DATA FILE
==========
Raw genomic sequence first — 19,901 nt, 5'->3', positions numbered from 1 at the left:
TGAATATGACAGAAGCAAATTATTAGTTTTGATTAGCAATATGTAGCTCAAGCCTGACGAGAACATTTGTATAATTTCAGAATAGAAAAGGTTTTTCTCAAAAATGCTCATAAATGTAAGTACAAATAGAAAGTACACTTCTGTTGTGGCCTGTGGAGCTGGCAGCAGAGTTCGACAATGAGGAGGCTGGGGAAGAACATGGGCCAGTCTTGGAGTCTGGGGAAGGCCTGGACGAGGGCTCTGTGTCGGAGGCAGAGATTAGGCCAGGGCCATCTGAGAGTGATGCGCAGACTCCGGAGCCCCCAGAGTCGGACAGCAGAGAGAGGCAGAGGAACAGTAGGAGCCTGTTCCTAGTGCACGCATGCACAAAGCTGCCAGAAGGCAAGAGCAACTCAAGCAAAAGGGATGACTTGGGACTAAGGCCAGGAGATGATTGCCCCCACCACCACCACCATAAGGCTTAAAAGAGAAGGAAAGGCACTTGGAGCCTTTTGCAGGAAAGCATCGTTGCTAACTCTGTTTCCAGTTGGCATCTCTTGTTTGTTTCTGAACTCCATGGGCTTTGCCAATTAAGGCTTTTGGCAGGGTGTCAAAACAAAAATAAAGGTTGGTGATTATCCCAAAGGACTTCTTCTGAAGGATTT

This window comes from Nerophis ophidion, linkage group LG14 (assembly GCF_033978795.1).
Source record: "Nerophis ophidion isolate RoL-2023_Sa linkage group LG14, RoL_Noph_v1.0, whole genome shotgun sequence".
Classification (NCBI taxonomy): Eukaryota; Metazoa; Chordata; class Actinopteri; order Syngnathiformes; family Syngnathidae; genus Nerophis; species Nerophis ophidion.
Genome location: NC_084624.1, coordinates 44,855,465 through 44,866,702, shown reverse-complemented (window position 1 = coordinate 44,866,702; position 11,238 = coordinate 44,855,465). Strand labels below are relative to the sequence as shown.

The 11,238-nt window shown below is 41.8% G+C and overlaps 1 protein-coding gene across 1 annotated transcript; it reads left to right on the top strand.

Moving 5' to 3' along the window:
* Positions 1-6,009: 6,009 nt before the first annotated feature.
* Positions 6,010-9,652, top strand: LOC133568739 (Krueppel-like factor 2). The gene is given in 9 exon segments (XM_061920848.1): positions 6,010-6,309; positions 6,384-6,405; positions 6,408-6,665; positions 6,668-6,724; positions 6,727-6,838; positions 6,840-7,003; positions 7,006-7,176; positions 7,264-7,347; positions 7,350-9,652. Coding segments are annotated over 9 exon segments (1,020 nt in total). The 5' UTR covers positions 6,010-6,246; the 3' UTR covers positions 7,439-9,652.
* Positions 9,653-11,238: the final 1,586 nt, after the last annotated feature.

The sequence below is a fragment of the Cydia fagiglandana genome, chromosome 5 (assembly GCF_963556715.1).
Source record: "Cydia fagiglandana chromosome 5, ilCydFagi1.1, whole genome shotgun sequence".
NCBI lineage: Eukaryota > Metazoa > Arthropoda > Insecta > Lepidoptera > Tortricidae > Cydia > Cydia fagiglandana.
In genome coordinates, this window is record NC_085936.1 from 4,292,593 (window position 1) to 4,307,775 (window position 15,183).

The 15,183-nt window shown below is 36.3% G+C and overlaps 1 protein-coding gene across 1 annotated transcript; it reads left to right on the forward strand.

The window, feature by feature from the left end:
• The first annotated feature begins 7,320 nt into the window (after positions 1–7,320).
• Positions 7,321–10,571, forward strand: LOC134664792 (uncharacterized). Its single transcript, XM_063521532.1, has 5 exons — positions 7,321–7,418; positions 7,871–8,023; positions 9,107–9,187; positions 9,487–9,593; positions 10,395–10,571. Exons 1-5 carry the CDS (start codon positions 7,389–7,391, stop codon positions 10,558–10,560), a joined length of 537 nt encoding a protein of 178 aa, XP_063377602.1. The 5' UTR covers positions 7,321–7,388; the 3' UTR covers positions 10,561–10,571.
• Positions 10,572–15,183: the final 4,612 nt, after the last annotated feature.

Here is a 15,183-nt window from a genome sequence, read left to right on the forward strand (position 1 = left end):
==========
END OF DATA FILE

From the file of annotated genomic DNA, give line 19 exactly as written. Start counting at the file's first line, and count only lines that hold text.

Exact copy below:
• Positions 7,321–10,571, forward strand: LOC134664792 (uncharacterized). Its single transcript, XM_063521532.1, has 5 exons — positions 7,321–7,418; positions 7,871–8,023; positions 9,107–9,187; positions 9,487–9,593; positions 10,395–10,571. Exons 1-5 carry the CDS (start codon positions 7,389–7,391, stop codon positions 10,558–10,560), a joined length of 537 nt encoding a protein of 178 aa, XP_063377602.1. The 5' UTR covers positions 7,321–7,388; the 3' UTR covers positions 10,561–10,571.